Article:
Keep in mind when looking at the colour that the tung oil will darken the wood a bit. To see the colour you'll get just from the oil you just need to wet a small spot of the wood with some water on a finger.

As for not using water on the wood here's something to think about.... Your rifle obviously saw a fair amount of field time. Do you think it never saw days of rain at a time or got dropped in some mud? I wouldn't worry at all about a couple of further applications of water in the name of restoration.

September 8, 2011, 12:52 PM
I also have used a wet cloth laid over the dented area and a heat source to "steam" the dent out. The OP is very reluctant to use water for some reason. He will get his expected results, we all have preferred methods of doing things.

September 8, 2011, 01:15 PM

Thanks for the kind words, and so far so good, the expected result is already coming to fruition. I just applied the 3rd coat of stain (got side-tracked yesterday) and it's already looking beautiful.

I was amiss when I said the stain was Minwax Red Oak 219. It's actually 215. And I'm not sure if it's oil or pigment, but as finished on the Mosin and K31, the grain still shows through remarkably, and it's doing the same for the Mauser.

Now, my qualms about water. I do not like getting it on the wood, and will simply refuse to do so. I'm not sure why I'm so against it, but I can do the whole process without it with just-as-good results as with. Just never really cared for getting naked wood wet. Yes, I have hunted with all three of the rifles mentioned in this post, and have gotten rain on all of 'em. But my applications of Tung Oil has kept the damaging effects out of the K31 and the Mosin, and the amount of Cosmoline (USSR says it's oil, but I'm going to say cosmoline because it looks, smells, and feels just like cosmoline; if it looks like a duck and quacks like a duck...) was keeping it out of the Mauser.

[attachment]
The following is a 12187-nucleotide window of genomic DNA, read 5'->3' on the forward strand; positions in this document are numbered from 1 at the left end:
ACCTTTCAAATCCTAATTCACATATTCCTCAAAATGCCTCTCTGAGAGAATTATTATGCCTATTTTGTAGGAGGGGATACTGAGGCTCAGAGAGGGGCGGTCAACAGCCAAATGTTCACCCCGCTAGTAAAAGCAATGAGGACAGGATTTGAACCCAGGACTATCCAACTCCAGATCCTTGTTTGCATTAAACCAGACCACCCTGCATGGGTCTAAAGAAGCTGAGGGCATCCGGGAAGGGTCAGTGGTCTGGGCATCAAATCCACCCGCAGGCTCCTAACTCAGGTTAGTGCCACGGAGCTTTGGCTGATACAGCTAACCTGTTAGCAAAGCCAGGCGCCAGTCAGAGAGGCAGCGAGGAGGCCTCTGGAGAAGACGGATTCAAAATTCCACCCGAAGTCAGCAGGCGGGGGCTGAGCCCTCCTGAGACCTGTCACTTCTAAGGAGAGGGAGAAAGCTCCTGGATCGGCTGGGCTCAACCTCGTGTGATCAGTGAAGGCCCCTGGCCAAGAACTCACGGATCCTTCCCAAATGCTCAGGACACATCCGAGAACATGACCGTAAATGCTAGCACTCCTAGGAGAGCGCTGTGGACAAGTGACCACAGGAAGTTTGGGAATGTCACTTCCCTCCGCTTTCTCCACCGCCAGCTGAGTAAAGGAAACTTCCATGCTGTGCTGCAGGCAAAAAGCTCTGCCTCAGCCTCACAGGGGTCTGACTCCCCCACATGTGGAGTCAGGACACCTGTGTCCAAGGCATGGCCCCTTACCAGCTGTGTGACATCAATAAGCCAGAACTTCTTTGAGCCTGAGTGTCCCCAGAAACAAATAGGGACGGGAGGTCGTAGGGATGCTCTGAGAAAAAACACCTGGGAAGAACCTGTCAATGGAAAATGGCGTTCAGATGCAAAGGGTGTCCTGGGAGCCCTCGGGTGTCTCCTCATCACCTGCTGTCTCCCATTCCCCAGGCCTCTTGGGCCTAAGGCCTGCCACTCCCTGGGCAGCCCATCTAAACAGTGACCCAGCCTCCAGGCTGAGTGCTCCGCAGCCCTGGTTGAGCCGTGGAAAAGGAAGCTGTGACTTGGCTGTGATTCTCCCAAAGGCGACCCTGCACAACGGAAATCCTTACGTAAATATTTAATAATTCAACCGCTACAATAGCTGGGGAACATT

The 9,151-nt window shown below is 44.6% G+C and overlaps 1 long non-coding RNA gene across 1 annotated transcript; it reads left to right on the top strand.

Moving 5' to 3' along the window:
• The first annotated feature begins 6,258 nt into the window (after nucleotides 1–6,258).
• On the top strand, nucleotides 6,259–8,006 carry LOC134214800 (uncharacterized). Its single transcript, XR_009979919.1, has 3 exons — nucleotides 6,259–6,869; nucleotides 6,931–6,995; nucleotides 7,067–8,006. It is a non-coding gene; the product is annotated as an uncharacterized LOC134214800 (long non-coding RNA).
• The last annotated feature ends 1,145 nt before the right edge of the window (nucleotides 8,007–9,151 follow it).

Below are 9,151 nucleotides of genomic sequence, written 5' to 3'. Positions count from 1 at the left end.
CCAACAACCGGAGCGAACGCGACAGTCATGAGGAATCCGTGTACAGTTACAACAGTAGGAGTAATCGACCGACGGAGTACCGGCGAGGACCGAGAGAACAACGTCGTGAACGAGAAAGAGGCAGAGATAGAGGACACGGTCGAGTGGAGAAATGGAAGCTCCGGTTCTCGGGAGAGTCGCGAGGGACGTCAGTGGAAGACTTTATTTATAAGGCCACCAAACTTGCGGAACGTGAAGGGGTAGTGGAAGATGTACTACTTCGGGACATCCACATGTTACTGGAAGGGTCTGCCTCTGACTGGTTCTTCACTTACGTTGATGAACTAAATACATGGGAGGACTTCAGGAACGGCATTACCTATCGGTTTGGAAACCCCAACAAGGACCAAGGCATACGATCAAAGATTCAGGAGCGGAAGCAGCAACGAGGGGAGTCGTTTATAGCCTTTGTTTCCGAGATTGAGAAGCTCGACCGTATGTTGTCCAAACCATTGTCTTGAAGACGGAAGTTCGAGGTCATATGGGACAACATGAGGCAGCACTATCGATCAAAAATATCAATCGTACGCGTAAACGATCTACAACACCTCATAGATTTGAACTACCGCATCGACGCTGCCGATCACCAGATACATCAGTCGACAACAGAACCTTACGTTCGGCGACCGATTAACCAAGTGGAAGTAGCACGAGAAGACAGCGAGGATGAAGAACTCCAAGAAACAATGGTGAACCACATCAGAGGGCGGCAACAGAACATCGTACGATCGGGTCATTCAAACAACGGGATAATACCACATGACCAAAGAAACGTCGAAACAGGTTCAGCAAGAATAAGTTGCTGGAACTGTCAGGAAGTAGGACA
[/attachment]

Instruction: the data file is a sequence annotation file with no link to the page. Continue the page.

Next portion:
I like the dents in the wood, they've given the rifle character that I don't want to change. The color of the wood? Sure. It looked like crap. But the dents, to me, make the rifle. I'm sure it has seen field use, being made at the K.Kale factory (I'm assuming it's a factory, seeing threads on here saying K.Kale Turks were the better ones [If anyone has some information for a good read on this, I would love a link]) in 1940, it's probably seen field operations somewhere. I remember reading somewhere back in the 6th grade (quite a few years ago) that the Germans used whatever they could find. And being made in 1940, I'm sure that either they, or someone had gotten a hold of this rifle and put it to it's intended use sometime in it's life.

My Mosin M44 has five burns in the stock under the bolt. I think they might have been made with a hot, deformed stripper clip, or more likely whatever they could find, to mark kills. That's what I like to believe. Because this rifle, being made in 1944, and definately not too late to have been issued to a Red Army soldier, I'm willing to bet that those marks were made to tally kills.